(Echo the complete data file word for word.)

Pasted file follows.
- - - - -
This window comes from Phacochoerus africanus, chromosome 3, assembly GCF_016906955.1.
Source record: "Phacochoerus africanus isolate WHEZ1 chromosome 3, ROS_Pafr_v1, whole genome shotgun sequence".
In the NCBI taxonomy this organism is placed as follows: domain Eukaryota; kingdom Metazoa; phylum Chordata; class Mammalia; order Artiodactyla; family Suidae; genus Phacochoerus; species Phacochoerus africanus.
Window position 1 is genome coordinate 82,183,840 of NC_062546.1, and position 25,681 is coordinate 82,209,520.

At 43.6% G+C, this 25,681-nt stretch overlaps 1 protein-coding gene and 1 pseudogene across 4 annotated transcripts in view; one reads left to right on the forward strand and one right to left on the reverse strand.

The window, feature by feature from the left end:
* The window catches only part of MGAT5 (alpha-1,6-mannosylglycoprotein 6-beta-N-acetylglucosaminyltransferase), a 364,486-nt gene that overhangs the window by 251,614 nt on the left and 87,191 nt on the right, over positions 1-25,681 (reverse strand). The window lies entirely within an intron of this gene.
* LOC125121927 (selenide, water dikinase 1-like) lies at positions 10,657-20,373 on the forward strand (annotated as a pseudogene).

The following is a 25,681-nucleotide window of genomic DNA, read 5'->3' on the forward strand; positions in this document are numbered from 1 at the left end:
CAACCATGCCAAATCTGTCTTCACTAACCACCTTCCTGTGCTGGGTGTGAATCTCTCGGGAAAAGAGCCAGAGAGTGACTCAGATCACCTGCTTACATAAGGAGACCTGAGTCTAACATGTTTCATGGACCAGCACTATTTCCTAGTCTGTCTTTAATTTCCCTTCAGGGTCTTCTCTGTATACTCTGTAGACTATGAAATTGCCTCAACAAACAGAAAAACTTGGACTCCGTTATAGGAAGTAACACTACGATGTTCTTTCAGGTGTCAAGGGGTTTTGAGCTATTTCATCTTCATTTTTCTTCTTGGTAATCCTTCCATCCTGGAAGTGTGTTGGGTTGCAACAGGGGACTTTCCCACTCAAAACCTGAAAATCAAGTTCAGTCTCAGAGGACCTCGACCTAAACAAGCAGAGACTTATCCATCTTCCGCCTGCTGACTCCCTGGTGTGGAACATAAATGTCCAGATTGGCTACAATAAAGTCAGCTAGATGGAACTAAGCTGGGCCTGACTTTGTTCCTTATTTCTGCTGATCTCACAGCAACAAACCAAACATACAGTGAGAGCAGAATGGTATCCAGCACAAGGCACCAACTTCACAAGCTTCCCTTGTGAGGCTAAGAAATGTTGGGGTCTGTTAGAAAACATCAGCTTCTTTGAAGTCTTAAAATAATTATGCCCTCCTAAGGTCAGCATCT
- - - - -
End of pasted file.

This window comes from Phacochoerus africanus, chromosome 3, assembly GCF_016906955.1.
Source record: "Phacochoerus africanus isolate WHEZ1 chromosome 3, ROS_Pafr_v1, whole genome shotgun sequence".
In the NCBI taxonomy this organism is placed as follows: domain Eukaryota; kingdom Metazoa; phylum Chordata; class Mammalia; order Artiodactyla; family Suidae; genus Phacochoerus; species Phacochoerus africanus.
Window position 1 is genome coordinate 82,183,840 of NC_062546.1, and position 25,681 is coordinate 82,209,520.

At 43.6% G+C, this 25,681-nt stretch overlaps 1 protein-coding gene and 1 pseudogene across 4 annotated transcripts in view; one reads left to right on the forward strand and one right to left on the reverse strand.

The window, feature by feature from the left end:
* The window catches only part of MGAT5 (alpha-1,6-mannosylglycoprotein 6-beta-N-acetylglucosaminyltransferase), a 364,486-nt gene that overhangs the window by 251,614 nt on the left and 87,191 nt on the right, over positions 1-25,681 (reverse strand). The window lies entirely within an intron of this gene.
* LOC125121927 (selenide, water dikinase 1-like) lies at positions 10,657-20,373 on the forward strand (annotated as a pseudogene).

The following is a 25,681-nucleotide window of genomic DNA, read 5'->3' on the forward strand; positions in this document are numbered from 1 at the left end:
CAACCATGCCAAATCTGTCTTCACTAACCACCTTCCTGTGCTGGGTGTGAATCTCTCGGGAAAAGAGCCAGAGAGTGACTCAGATCACCTGCTTACATAAGGAGACCTGAGTCTAACATGTTTCATGGACCAGCACTATTTCCTAGTCTGTCTTTAATTTCCCTTCAGGGTCTTCTCTGTATACTCTGTAGACTATGAAATTGCCTCAACAAACAGAAAAACTTGGACTCCGTTATAGGAAGTAACACTACGATGTTCTTTCAGGTGTCAAGGGGTTTTGAGCTATTTCATCTTCATTTTTCTTCTTGGTAATCCTTCCATCCTGGAAGTGTGTTGGGTTGCAACAGGGGACTTTCCCACTCAAAACCTGAAAATCAAGTTCAGTCTCAGAGGACCTCGACCTAAACAAGCAGAGACTTATCCATCTTCCGCCTGCTGACTCCCTGGTGTGGAACATAAATGTCCAGATTGGCTACAATAAAGTCAGCTAGATGGAACTAAGCTGGGCCTGACTTTGTTCCTTATTTCTGCTGATCTCACAGCAACAAACCAAACATACAGTGAGAGCAGAATGGTATCCAGCACAAGGCACCAACTTCACAAGCTTCCCTTGTGAGGCTAAGAAATGTTGGGGTCTGTTAGAAAACATCAGCTTCTTTGAAGTCTTAAAATAATTATGCCCTCCTAAGGTCAGCATCT